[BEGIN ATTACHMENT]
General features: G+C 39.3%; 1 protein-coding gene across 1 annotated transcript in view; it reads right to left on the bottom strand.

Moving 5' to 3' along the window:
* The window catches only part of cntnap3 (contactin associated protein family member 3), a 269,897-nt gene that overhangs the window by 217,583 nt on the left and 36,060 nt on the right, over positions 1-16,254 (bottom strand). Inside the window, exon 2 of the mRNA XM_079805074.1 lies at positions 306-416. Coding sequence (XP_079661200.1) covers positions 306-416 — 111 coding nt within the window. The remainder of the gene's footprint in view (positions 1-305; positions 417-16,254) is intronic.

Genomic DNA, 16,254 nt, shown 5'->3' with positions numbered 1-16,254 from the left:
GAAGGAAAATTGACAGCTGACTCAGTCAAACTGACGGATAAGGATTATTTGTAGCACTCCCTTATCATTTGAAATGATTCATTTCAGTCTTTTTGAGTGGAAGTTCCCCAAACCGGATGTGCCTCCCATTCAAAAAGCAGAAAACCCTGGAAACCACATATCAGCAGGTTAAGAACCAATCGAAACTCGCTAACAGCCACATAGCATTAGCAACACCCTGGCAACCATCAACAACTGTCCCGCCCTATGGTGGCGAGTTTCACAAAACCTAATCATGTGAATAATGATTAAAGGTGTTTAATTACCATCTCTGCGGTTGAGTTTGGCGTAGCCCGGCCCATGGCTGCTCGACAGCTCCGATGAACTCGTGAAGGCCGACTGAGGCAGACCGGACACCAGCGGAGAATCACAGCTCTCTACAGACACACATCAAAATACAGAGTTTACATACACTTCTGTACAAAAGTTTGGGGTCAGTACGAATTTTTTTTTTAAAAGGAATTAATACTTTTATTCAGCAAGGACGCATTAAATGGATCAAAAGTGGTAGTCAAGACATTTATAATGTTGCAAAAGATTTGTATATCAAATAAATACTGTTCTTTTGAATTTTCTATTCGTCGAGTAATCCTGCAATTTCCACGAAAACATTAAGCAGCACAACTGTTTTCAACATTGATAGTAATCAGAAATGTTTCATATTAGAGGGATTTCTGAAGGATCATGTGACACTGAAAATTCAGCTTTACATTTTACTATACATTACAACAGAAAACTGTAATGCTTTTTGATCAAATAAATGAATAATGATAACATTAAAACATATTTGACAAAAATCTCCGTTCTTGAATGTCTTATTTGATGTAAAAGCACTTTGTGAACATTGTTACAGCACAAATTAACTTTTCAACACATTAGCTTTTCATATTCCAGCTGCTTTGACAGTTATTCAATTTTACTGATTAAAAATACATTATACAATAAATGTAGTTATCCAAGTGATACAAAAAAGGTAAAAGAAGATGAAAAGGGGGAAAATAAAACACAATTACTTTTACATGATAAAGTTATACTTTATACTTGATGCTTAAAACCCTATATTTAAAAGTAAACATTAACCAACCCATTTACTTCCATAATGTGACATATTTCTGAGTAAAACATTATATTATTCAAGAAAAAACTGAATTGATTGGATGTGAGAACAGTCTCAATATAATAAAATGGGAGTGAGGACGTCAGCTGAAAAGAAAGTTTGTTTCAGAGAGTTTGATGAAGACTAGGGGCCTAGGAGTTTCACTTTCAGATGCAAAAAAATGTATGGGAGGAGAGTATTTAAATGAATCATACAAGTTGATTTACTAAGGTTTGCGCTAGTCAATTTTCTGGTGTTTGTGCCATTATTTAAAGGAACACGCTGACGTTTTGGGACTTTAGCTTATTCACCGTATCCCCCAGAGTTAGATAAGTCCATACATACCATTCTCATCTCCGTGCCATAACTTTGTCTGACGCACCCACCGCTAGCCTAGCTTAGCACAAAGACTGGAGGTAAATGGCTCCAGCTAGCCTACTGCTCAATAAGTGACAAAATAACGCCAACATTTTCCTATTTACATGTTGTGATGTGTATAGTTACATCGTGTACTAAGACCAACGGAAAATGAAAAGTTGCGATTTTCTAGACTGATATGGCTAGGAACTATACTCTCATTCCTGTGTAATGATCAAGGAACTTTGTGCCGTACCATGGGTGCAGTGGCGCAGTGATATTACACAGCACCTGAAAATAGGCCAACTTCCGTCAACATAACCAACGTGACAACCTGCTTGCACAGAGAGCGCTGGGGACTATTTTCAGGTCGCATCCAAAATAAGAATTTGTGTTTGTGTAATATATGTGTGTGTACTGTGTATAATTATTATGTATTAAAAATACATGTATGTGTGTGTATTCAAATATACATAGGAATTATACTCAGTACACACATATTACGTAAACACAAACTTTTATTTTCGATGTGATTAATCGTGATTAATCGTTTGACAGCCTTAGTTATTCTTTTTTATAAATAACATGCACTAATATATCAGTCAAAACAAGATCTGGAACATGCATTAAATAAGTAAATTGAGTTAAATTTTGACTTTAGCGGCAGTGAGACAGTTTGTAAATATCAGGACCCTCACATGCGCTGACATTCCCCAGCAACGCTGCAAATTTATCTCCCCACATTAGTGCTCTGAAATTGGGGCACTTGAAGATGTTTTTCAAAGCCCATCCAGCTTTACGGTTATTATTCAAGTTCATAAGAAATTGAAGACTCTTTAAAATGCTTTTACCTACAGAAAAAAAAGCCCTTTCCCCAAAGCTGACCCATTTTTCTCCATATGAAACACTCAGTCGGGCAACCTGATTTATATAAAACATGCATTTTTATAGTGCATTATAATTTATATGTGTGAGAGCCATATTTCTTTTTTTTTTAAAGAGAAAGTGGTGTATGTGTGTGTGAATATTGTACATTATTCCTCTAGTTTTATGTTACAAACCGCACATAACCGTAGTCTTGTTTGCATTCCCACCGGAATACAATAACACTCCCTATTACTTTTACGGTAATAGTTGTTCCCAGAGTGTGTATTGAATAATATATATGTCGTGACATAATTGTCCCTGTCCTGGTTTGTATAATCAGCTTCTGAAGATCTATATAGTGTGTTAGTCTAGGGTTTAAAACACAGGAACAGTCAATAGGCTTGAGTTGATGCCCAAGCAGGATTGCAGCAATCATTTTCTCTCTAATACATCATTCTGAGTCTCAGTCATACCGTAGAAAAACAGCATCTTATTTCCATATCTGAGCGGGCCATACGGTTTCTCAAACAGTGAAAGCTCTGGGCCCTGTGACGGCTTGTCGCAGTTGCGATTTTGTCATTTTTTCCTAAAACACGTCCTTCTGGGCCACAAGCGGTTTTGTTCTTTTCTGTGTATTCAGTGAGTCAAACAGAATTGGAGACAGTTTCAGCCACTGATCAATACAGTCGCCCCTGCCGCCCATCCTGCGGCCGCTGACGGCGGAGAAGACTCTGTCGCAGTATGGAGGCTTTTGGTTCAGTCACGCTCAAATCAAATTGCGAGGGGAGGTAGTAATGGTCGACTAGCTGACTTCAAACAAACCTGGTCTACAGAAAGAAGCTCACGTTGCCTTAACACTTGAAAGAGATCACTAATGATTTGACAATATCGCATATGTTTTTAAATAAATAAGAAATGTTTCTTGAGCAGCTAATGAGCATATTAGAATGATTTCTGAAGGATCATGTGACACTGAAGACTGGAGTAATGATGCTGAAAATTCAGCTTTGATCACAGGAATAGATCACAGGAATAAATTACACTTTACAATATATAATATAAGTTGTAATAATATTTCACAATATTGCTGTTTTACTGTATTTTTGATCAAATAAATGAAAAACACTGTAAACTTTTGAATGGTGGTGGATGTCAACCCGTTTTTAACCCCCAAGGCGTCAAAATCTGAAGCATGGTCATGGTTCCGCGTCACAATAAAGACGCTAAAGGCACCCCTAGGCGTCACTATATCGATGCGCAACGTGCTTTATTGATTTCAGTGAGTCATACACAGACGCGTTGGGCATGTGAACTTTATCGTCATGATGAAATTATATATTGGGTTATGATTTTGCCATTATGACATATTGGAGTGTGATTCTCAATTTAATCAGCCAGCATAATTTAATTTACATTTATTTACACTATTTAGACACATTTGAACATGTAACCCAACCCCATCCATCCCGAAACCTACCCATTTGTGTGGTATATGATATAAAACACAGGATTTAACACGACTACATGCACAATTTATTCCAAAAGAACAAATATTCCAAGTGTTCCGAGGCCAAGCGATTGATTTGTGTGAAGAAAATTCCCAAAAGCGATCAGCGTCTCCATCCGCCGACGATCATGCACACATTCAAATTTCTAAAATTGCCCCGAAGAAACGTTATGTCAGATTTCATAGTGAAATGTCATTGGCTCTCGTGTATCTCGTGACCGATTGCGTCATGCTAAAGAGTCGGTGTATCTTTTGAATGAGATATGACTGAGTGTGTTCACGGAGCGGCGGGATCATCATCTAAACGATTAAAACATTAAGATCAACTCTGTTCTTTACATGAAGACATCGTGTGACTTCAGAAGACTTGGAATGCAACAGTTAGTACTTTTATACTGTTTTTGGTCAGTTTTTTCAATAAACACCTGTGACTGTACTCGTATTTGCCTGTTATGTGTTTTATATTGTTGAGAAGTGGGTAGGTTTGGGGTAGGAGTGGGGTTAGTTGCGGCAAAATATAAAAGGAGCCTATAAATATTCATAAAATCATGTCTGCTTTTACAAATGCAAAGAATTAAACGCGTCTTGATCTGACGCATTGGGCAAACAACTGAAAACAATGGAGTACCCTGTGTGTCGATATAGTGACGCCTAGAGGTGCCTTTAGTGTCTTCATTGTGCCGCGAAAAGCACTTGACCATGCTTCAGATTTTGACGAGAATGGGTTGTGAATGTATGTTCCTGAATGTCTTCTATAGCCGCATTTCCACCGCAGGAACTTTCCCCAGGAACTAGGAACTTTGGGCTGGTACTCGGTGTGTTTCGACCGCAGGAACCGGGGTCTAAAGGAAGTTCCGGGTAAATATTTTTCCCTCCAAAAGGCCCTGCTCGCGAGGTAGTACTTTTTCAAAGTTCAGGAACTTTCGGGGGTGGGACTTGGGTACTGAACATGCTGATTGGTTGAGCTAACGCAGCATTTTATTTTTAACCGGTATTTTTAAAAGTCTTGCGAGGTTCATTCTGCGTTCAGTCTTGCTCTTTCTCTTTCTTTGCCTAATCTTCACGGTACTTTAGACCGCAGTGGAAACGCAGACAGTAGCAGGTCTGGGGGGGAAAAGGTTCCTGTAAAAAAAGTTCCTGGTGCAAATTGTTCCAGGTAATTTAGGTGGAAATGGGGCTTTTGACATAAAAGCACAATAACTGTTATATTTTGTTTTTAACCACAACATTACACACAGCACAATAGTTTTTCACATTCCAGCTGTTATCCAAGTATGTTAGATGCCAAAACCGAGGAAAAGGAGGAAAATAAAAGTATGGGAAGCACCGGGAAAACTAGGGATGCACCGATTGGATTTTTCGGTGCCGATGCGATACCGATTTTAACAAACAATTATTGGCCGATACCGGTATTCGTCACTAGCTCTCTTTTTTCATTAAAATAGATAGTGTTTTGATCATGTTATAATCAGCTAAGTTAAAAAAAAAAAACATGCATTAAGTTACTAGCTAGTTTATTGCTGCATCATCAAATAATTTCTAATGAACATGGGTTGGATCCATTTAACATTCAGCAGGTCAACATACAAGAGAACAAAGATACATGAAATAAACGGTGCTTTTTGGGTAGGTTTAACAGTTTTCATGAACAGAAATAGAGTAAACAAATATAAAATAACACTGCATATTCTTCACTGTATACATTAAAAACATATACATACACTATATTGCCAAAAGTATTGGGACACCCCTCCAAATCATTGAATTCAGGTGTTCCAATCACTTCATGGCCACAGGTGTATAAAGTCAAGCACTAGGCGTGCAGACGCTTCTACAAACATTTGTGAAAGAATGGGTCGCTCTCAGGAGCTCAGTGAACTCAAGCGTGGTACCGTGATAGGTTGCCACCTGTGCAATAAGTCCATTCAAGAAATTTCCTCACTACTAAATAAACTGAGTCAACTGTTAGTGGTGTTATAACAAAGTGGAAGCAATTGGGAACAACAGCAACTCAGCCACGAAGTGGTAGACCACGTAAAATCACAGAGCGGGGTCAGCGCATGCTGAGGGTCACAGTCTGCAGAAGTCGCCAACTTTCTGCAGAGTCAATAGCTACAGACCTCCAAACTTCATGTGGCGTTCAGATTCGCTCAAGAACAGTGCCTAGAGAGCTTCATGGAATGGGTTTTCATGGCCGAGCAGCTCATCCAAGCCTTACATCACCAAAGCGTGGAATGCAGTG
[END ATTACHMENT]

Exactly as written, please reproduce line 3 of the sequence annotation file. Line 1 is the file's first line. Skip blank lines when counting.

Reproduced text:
* The window catches only part of cntnap3 (contactin associated protein family member 3), a 269,897-nt gene that overhangs the window by 217,583 nt on the left and 36,060 nt on the right, over positions 1-16,254 (bottom strand). Inside the window, exon 2 of the mRNA XM_079805074.1 lies at positions 306-416. Coding sequence (XP_079661200.1) covers positions 306-416 — 111 coding nt within the window. The remainder of the gene's footprint in view (positions 1-305; positions 417-16,254) is intronic.